They may not be considered great for urbanist on here, but much of the inner suburban neighbourhoods happen to be very nice places. They have their suburban flaws. But the homes are very well built, nice neighbourhoods, greenery, great transit, etc. We should not let them just fall apart.


What's your point? Are these homes abandoned?



The city is not decllining. The suburbs are merely growing faster than the city as they have for the past 30 years. This is hardly news. However, urban intiatives, encouraged by government, thoroughout the 905 are producing masterplans as urban as those in the city centre is news.

DC83
Oct 3, 2007, 3:54 AM
Houses like those in select areas of Scar and North York can go in the 500,000-700,000 or more. But in other areas you can get them for as cheap as $300,000-400,000.


That's cheap!?!?! In Hamilton (city, not suburb) you can get those style of homes (the larger ones, not that shack haha) for ~225,000 - 250,000!

So I say move to Hamilton... life is cheaper (and just as exciting)! :)

icescraper
Oct 3, 2007, 11:45 PM
Anyone who can remember back to the late sixities early seventies will remember downtown Toronto had TD center, the ROM, city hall and a few large department stores. The rest was shit. Bay steet was filled with Drifters east side with flop houses and the hole place sunk of soy beans and chemicals. Trash covered the streets. Now with Bay street cleaned up the docks and train yards gone. The the west and east sides sporting high end condos I'm having a hard time seeing the city going to hell in a handbasket. True the haydays were in the early seventies thanks mainly to Montreal self destructing and the late eighties with the Hong Kong exodist.

Toronto does have its problems. However most of the things mike has listed are natural occurances when a mega city is created. PS you may find that if the downtown doesn't having massive job and business growth the cost of living in the city might actually decrease.

If I hear one more politician mention something about Toronto being/no being a world class city I think I will go postal. - ice

Cambridgite
Oct 4, 2007, 12:11 AM
That's cheap!?!?! In Hamilton (city, not suburb) you can get those style of homes (the larger ones, not that shack haha) for ~225,000 - 250,000!

So I say move to Hamilton... life is cheaper (and just as exciting)! :)

What, you can get those size houses for that cheap in Hamilton? Then why are commuters moving to Cambridge (further than Hamilton) because they "can't afford Toronto"? Those homes would cost a minimum of $300K here. If anything, closer to $400K. The whole commuting far distances thing is such baloney. You just spend more in gas and lose time out of your day. Just live closer to work and settle for a somewhat smaller house I say.

By the way, I agree. Hamilton is a city. I'm getting sick of people classifying all of Southern Ontario as Toronto and its suburbs.

LordMandeep
Oct 4, 2007, 12:20 AM
those are some good houses....

i prefer brick homes with large trees...

miketoronto
Oct 4, 2007, 3:30 AM
Toronto does have its problems. However most of the things mike has listed are natural occurances when a mega city is created. PS you may find that if the downtown doesn't having massive job and business growth the cost of living in the city might actually decrease.


How is decline in employment levels natural when all other areas are seeing an increase?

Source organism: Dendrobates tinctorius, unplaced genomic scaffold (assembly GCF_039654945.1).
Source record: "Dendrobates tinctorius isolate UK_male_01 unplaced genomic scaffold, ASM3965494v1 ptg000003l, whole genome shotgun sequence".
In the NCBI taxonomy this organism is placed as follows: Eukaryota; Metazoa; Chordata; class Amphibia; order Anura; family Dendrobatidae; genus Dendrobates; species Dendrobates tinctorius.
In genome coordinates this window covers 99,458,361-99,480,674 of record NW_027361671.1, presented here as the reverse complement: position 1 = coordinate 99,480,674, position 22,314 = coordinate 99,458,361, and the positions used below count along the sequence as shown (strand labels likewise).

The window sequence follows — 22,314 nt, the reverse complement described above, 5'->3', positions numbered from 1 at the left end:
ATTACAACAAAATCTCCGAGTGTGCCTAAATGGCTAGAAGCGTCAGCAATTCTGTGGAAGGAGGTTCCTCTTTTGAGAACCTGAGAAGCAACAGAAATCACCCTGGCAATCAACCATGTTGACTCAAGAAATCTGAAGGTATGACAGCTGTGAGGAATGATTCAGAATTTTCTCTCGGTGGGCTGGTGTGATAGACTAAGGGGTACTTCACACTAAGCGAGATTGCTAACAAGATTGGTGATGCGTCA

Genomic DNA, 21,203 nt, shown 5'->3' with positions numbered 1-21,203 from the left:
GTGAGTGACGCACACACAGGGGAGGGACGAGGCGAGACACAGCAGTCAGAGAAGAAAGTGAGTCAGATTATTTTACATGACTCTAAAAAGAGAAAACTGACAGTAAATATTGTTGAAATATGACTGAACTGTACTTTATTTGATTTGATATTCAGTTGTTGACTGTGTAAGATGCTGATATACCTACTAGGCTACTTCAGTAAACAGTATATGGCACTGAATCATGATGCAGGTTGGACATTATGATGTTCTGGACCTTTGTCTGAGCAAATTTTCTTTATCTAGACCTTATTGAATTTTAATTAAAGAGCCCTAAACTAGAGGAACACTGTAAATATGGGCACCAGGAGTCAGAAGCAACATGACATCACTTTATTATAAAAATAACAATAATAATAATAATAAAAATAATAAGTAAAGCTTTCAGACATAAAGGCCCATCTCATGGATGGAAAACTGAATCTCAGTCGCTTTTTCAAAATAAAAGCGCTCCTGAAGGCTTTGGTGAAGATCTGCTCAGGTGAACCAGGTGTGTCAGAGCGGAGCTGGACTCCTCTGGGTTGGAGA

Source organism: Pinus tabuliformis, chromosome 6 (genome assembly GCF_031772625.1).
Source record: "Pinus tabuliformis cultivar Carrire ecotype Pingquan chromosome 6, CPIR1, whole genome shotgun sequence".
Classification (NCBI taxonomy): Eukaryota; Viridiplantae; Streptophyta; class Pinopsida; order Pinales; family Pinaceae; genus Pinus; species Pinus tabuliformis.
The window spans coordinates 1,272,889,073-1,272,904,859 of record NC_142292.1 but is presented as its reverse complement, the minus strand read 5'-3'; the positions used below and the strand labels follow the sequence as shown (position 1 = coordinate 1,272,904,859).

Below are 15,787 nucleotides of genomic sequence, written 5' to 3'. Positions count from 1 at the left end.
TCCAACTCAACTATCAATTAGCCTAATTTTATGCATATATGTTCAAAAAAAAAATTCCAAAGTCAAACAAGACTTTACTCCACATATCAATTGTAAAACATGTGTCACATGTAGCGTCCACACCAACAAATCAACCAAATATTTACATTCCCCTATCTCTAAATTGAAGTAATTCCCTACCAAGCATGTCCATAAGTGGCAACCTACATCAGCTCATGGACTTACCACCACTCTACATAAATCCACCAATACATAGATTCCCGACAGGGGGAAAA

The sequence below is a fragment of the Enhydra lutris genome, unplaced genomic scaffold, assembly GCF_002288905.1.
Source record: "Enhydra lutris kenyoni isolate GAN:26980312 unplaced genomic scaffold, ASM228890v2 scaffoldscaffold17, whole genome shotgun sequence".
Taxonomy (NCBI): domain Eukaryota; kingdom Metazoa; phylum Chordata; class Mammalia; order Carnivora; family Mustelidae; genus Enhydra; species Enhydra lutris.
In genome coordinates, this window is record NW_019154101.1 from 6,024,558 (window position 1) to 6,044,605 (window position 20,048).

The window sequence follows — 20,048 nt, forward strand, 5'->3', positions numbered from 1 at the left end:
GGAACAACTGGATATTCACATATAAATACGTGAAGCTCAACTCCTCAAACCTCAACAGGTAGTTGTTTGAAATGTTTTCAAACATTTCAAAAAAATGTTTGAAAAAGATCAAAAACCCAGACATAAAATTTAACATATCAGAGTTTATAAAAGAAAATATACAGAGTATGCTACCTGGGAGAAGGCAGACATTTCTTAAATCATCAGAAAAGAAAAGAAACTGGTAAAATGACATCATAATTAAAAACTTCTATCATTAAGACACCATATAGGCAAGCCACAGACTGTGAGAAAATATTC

It is not normal. NYC is looking addings thousands and thousands of new jobs in Manhattan over the coming years.

Chicago is looking at adding over 100,000 jobs just into downtown in the next 20 years or so.

Even with factory closings, downtown Toronto alone doubled its employment levels, during the first suburban boom.

Infact Toronto is one of the only major cities with declining employment in Canada.

It is not normal. And that is just one issue.

miketoronto
Oct 4, 2007, 3:33 AM
those are some good houses....

i prefer brick homes with large trees...

They are nice homes. But if we don't fix the stigma that many parts of the inner suburban areas of Toronto have, then there could be problems. Actually we know someone who turned down a really nice two story home like the one in the pic above. The house was only 5min from their job, and is on a nice quiet street on a ravine, etc. They turned it down for a house a 45min drive away from work, because Toronto or Scarborough was not as classy as "Maple" on their mailing address.

There is a stigma that needs to be addressed.

salvius
Oct 4, 2007, 8:55 AM
"-0.9% growth in the City of Toronto population between 2001-06"

This would be decline, not growth. A 1% decline would indeed be very bad news.

However, since I'm pretty sure census information for this is available to the public, you can look it up yourself and see that it's obviously false.

Tony
Oct 4, 2007, 11:06 AM
Mike, do you have a link to the "article"? You should by now know the posting rules.:rolleyes:

MolsonExport
Oct 4, 2007, 2:46 PM
Jesus H. Christ. The same can, different label.

Whenever I drive through the CITY OF TORONTO, I am always impressed with the massive amount of development. So what, population growth is not extremely impressive? Not stagnation, but rather the lower number of people per dwelling. Not at all the same thing!


What would you propose to correct this "problem"? Social engineering? Bus routes?

theman23
Oct 6, 2007, 4:33 AM
"-0.9% growth in the City of Toronto population between 2001-06"

This would be decline, not growth. A 1% decline would indeed be very bad news.

However, since I'm pretty sure census information for this is available to the public, you can look it up yourself and see that it's obviously false.

I believe that is just a dash denoting a bullet. It wasn't negative in the paper article.